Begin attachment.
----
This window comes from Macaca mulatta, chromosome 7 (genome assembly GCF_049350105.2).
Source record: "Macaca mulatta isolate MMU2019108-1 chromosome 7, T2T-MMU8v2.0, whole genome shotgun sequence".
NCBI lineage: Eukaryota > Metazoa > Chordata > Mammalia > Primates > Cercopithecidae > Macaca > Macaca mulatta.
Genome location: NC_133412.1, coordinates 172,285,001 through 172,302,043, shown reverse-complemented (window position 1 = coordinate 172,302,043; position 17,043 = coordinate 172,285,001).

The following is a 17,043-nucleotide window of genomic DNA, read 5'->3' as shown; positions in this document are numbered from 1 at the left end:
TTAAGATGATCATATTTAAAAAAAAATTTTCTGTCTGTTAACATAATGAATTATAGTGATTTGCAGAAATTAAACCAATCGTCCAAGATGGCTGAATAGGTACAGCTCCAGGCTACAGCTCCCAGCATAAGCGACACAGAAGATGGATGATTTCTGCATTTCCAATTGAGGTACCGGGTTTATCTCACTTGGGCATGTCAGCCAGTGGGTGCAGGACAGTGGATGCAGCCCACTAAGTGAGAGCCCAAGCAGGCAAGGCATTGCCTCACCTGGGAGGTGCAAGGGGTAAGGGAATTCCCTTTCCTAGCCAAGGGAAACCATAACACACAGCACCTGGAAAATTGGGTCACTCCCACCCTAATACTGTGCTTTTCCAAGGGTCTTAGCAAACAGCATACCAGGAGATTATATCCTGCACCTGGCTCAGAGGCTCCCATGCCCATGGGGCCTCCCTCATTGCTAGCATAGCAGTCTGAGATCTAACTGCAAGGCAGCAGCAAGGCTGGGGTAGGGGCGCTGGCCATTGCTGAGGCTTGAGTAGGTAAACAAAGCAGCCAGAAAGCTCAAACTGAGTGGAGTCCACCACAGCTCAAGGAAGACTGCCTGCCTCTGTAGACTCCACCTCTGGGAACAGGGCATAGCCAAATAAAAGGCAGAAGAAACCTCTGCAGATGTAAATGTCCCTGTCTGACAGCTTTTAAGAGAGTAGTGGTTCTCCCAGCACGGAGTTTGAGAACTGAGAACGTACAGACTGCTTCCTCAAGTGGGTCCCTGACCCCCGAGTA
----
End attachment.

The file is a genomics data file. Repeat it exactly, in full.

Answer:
This window comes from Macaca mulatta, chromosome 7 (genome assembly GCF_049350105.2).
Source record: "Macaca mulatta isolate MMU2019108-1 chromosome 7, T2T-MMU8v2.0, whole genome shotgun sequence".
NCBI lineage: Eukaryota > Metazoa > Chordata > Mammalia > Primates > Cercopithecidae > Macaca > Macaca mulatta.
Genome location: NC_133412.1, coordinates 172,285,001 through 172,302,043, shown reverse-complemented (window position 1 = coordinate 172,302,043; position 17,043 = coordinate 172,285,001).

The following is a 17,043-nucleotide window of genomic DNA, read 5'->3' as shown; positions in this document are numbered from 1 at the left end:
TTAAGATGATCATATTTAAAAAAAAATTTTCTGTCTGTTAACATAATGAATTATAGTGATTTGCAGAAATTAAACCAATCGTCCAAGATGGCTGAATAGGTACAGCTCCAGGCTACAGCTCCCAGCATAAGCGACACAGAAGATGGATGATTTCTGCATTTCCAATTGAGGTACCGGGTTTATCTCACTTGGGCATGTCAGCCAGTGGGTGCAGGACAGTGGATGCAGCCCACTAAGTGAGAGCCCAAGCAGGCAAGGCATTGCCTCACCTGGGAGGTGCAAGGGGTAAGGGAATTCCCTTTCCTAGCCAAGGGAAACCATAACACACAGCACCTGGAAAATTGGGTCACTCCCACCCTAATACTGTGCTTTTCCAAGGGTCTTAGCAAACAGCATACCAGGAGATTATATCCTGCACCTGGCTCAGAGGCTCCCATGCCCATGGGGCCTCCCTCATTGCTAGCATAGCAGTCTGAGATCTAACTGCAAGGCAGCAGCAAGGCTGGGGTAGGGGCGCTGGCCATTGCTGAGGCTTGAGTAGGTAAACAAAGCAGCCAGAAAGCTCAAACTGAGTGGAGTCCACCACAGCTCAAGGAAGACTGCCTGCCTCTGTAGACTCCACCTCTGGGAACAGGGCATAGCCAAATAAAAGGCAGAAGAAACCTCTGCAGATGTAAATGTCCCTGTCTGACAGCTTTTAAGAGAGTAGTGGTTCTCCCAGCACGGAGTTTGAGAACTGAGAACGTACAGACTGCTTCCTCAAGTGGGTCCCTGACCCCCGAGTA